Third, when he came in, he was a legitimate dual threat from the QB position. Having rushed for over 600 yards his freshman year while also throwing for almost 3,000, fans were drooling over what he would do to defenses once it all came together with the rest of the squad. His rushing numbers, however, have fallen each of the past two years, bottoming out at -35 yards this year.
Weber’s collapse can be analyzed for days upon days, but I’d prefer to focus on the rushing aspect. The Gophers offensive line has had it’s share of problems the last few years, since Brewster instituted the “spread offense”. When Weber took over in 2007, he was able to make up for a lot of the mistakes the offensive line may’ve made by creating plays with his feet. Thus resulted his, and the Gophers best offensive year under Brewster. He was even able to do that to an extent last year, but this year he has not made any sort of effort to do so. No injury has been reported to his legs or ankles over his career with the Gophers, so the sudden drop off in attempts to move the ball up field with his legs is mysterious. Without that aspect of his game, and without any sort of run game whatsoever from anyone on the Gophers, he is a sitting duck in the oft-collapsed pocket.
So with Eric Decker gone, Adam Weber not living up to the hype, and the Gophers floundering in another disappointing season, it’s time to make a change. The Gophers got an up close and personal look at what a true athletic talent can do last week when Terrelle Pryor put up 225+ passing yards and 100+ rushing yards against them. The Gophers may not have Pryor, but they have the man that looked an awful lot like him late in the game last week.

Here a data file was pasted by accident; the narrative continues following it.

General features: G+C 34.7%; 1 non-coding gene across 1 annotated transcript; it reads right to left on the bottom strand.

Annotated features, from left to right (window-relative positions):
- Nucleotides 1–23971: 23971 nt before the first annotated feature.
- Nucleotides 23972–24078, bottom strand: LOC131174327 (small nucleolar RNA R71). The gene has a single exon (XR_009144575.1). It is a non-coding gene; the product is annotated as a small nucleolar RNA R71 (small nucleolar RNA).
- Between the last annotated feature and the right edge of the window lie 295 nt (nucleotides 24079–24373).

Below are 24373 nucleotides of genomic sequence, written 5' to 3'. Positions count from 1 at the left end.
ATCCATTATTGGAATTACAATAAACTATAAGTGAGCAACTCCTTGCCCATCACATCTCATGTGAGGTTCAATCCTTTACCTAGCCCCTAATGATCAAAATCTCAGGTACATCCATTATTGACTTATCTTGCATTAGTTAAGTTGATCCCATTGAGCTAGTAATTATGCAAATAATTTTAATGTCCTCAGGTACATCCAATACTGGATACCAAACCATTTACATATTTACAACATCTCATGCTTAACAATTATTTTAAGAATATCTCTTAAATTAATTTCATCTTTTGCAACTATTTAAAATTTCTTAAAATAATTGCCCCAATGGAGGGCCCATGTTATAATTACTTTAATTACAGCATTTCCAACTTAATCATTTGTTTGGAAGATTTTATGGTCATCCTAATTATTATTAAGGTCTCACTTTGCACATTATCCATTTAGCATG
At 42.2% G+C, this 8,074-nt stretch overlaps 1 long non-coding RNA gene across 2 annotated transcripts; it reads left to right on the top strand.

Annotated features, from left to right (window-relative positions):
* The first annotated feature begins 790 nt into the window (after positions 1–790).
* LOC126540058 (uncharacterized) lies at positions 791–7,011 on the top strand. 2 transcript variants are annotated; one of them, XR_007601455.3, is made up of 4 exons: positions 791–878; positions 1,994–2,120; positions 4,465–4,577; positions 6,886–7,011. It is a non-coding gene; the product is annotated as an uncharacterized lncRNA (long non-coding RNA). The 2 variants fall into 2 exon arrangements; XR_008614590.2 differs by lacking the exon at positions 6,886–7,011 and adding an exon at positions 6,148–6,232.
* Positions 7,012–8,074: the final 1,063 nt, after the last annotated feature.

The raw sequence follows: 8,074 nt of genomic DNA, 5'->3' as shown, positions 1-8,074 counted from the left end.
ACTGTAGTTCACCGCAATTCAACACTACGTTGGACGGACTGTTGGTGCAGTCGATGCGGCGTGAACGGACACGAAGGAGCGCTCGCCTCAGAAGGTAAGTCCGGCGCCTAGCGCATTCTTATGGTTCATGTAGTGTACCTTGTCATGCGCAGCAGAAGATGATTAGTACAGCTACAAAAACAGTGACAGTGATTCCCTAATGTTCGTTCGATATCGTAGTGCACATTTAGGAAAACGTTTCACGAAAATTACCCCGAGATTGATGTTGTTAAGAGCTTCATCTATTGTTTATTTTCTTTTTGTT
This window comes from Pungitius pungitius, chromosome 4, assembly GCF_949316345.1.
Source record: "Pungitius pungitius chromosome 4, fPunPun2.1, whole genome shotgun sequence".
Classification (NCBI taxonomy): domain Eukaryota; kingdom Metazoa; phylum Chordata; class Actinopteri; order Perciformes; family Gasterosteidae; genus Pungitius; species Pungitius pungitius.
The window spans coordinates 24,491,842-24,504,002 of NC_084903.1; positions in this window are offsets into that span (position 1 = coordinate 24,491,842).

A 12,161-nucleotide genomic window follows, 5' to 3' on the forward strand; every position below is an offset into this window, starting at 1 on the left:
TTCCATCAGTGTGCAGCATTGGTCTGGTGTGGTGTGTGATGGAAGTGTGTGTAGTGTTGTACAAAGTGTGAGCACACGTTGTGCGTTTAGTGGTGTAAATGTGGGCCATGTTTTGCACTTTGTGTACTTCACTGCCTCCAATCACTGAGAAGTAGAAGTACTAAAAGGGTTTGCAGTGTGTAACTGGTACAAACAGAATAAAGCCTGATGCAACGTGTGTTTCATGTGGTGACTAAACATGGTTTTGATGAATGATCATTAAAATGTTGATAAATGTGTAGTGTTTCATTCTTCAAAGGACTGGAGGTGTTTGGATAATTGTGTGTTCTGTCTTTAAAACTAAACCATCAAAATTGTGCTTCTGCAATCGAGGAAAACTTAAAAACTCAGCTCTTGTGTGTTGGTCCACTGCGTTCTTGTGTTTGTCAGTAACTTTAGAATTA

Marqueis Gray, it’s your time to take the reigns.
He has truly been Brewster’s best recruit, a 4-star QB out of high school, and to this point has had people wondering if he was going to pan out. But in limited time this year, he has shown his versatility and extra components he can add to this offense. Yes, he is extremely raw as a passer, as he had only attempted one pass at the college level before last week’s game. At the same time, he is very quick and gifted with his feet, something Weber is not. Those feet will, at the very least, give the defense something else to think about. Teams won’t be able to put six or seven in the box and be comfortable with their ability to stop the run, they’ll have to bring that other safety near the line much more often with Gray under center. This could open up some, dare I say, BIG PLAYS, words not usually used in the Gophers passing game.
Marqueis Gray is the future, but when the present isn’t amounting to anything, why wait for the future? Adam Weber has been a very good quarterback the last two years for the Gophers, but for whatever the real reason may be, can’t seem to find the touch this year. If Brewster does not pull him and he continues to perform at this level, do they plan on playing him next year? Especially without his favorite target Eric Decker, that is an extremely risky decision. Why throw another season down the drain with a guy that can’t get your program wins? At this stage in the season, there’s no reason not to go with your future to see where it stands.
With Gray under center, you’ll still likely make a bowl, and get him key reps and experience he can take into next year. Weber to Decker is no more, it’s time to usher in a new era.